More than 1,800 dentists have left the NHS since 1992, the British Dental Association said yesterday.

More than 1,800 dentists have left the NHS since 1992, the British Dental Association said yesterday.

This is the first time a figure has been put on the decline of NHS dentistry over the past decade. Since 1992, the number of adults registered with an NHS dentist has fallen by one-fifth, from 24.4 million to 19.7 million, as dentists have opted to treat patients privately for higher fees.

Surveys by the British Dental Association show that until the early 1990s, dentists earned between 5 and 8 per cent of their income from private work, but by 1998 that had risen to 25 per cent. One adult in four is now treated privately, the association estimates.

In evidence to the dentists' pay review body, published yesterday, the association calls for an 8 per cent pay rise for dentists to stem the shift to the private sector. A survey found that six out of 10 dentists said they did not believe that the Government wanted dentistry in the NHS in the long term.

Dr John Renshaw, chairman of the association's executive board, said: "The two diseases dentists treat routinely - tooth decay and gum disease - still affect more of the population than any other condition. Despite this, many dentists believe the Government does not value dentistry. The Government needs to treat oral health as an integral part of health care. If they don't, dentists will continue to leave the NHS and move into the private sector."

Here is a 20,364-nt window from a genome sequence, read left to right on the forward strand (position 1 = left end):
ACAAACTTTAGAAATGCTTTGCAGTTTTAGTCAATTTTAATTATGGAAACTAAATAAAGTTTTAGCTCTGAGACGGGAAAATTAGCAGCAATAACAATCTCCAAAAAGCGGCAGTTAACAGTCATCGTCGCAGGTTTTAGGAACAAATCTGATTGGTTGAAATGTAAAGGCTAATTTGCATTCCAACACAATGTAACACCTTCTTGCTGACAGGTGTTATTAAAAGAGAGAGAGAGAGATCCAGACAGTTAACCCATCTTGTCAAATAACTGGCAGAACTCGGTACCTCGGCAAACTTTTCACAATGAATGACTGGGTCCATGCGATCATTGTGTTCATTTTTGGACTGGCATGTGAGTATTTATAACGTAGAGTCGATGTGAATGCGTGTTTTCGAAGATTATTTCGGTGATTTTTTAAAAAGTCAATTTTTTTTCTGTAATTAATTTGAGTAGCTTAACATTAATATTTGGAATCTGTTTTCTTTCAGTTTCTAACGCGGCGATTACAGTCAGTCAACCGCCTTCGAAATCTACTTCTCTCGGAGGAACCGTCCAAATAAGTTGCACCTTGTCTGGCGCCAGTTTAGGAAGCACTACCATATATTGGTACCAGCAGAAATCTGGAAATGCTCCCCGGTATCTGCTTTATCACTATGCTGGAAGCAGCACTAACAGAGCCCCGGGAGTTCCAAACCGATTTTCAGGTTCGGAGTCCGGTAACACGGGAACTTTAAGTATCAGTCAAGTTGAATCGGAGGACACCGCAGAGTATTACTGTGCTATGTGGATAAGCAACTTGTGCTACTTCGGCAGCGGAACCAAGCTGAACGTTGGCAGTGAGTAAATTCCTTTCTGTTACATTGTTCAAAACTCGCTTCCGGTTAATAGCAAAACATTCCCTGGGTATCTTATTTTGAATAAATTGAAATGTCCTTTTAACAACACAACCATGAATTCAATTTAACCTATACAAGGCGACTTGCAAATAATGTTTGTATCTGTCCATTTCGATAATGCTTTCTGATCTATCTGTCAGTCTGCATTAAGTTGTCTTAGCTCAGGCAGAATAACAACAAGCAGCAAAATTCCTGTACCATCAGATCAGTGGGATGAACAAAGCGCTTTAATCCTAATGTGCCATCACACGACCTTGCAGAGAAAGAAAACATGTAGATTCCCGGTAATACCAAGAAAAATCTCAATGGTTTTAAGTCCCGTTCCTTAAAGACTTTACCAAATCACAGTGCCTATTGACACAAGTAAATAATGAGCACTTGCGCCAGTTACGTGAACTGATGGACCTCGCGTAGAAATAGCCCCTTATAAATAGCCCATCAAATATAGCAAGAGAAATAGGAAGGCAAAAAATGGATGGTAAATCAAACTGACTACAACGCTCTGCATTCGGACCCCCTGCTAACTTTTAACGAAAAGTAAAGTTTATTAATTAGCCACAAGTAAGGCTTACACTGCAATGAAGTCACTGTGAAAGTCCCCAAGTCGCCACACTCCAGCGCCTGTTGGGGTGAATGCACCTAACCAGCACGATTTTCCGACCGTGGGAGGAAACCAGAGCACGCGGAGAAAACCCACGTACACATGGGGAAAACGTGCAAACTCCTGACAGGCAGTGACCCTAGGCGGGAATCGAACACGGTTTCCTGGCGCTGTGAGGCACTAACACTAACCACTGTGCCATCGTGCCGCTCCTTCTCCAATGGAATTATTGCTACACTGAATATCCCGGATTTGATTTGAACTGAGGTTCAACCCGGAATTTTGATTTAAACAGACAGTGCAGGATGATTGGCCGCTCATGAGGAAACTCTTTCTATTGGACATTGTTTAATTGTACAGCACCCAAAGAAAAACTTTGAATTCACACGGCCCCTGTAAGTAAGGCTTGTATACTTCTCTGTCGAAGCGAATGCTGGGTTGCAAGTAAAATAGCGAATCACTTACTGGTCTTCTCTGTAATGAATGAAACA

The association warned that the shortage of dentists would threaten the Government's guarantee last month that all patients would have access to an NHS dentist by September 2001. Ministers announced a £100m plan to modernise NHS surgeries and reward dentists who commit to the NHS.

The decline in NHS dentistry began more than a decade ago as rising charges for treatment accustomed patients to paying for dental care. It accelerated in 1992 when the Tory government cut dentists' fees, triggering the rush to the private sector. NHS dentists are hardest to find in parts of London and the South.

The association complained that there was "nothing very new" in the Government's strategy for rebuilding NHS dentistry, and said that the £100m sum was inadequate. They said that an extra £100m was needed every year for the next five years.

"What appears to be missing from the strategy is any attempt to arrest the flow of practitioners out of the NHS and into the private sector. It is this loss that lies at the heart of the problem," the association said.